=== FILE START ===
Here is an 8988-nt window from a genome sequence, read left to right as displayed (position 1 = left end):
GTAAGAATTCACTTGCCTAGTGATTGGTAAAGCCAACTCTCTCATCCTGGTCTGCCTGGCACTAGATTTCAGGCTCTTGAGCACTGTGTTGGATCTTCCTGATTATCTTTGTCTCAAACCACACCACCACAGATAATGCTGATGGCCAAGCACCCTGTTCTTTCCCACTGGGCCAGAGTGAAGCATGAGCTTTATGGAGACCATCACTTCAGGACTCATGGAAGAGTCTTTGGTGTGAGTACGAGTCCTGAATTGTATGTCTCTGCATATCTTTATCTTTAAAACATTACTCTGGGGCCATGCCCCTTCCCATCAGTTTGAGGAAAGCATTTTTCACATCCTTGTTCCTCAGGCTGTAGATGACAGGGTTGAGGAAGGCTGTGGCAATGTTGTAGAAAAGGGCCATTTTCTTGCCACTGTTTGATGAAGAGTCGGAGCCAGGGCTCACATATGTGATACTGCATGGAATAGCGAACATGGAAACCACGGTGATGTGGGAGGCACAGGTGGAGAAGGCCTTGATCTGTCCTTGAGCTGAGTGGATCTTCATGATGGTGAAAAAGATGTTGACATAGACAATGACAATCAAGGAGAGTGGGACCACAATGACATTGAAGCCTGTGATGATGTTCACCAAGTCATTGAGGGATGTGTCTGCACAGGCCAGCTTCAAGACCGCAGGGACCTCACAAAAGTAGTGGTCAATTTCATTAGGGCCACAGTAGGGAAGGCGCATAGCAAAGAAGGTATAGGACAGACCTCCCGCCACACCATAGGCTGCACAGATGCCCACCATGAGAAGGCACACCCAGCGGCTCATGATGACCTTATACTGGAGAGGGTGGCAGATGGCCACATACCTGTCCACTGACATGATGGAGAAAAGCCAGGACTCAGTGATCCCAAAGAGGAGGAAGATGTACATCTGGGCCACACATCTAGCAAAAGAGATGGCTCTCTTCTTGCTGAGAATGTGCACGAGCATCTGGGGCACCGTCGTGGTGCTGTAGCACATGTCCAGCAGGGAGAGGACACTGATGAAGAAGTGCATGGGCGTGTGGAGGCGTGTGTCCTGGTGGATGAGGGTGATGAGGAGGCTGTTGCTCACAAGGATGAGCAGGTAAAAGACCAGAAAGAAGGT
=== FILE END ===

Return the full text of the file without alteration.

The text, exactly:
Here is an 8988-nt window from a genome sequence, read left to right as displayed (position 1 = left end):
GTAAGAATTCACTTGCCTAGTGATTGGTAAAGCCAACTCTCTCATCCTGGTCTGCCTGGCACTAGATTTCAGGCTCTTGAGCACTGTGTTGGATCTTCCTGATTATCTTTGTCTCAAACCACACCACCACAGATAATGCTGATGGCCAAGCACCCTGTTCTTTCCCACTGGGCCAGAGTGAAGCATGAGCTTTATGGAGACCATCACTTCAGGACTCATGGAAGAGTCTTTGGTGTGAGTACGAGTCCTGAATTGTATGTCTCTGCATATCTTTATCTTTAAAACATTACTCTGGGGCCATGCCCCTTCCCATCAGTTTGAGGAAAGCATTTTTCACATCCTTGTTCCTCAGGCTGTAGATGACAGGGTTGAGGAAGGCTGTGGCAATGTTGTAGAAAAGGGCCATTTTCTTGCCACTGTTTGATGAAGAGTCGGAGCCAGGGCTCACATATGTGATACTGCATGGAATAGCGAACATGGAAACCACGGTGATGTGGGAGGCACAGGTGGAGAAGGCCTTGATCTGTCCTTGAGCTGAGTGGATCTTCATGATGGTGAAAAAGATGTTGACATAGACAATGACAATCAAGGAGAGTGGGACCACAATGACATTGAAGCCTGTGATGATGTTCACCAAGTCATTGAGGGATGTGTCTGCACAGGCCAGCTTCAAGACCGCAGGGACCTCACAAAAGTAGTGGTCAATTTCATTAGGGCCACAGTAGGGAAGGCGCATAGCAAAGAAGGTATAGGACAGACCTCCCGCCACACCATAGGCTGCACAGATGCCCACCATGAGAAGGCACACCCAGCGGCTCATGATGACCTTATACTGGAGAGGGTGGCAGATGGCCACATACCTGTCCACTGACATGATGGAGAAAAGCCAGGACTCAGTGATCCCAAAGAGGAGGAAGATGTACATCTGGGCCACACATCTAGCAAAAGAGATGGCTCTCTTCTTGCTGAGAATGTGCACGAGCATCTGGGGCACCGTCGTGGTGCTGTAGCACATGTCCAGCAGGGAGAGGACACTGATGAAGAAGTGCATGGGCGTGTGGAGGCGTGTGTCCTGGTGGATGAGGGTGATGAGGAGGCTGTTGCTCACAAGGATGAGCAGGTAAAAGACCAGAAAGAAGGT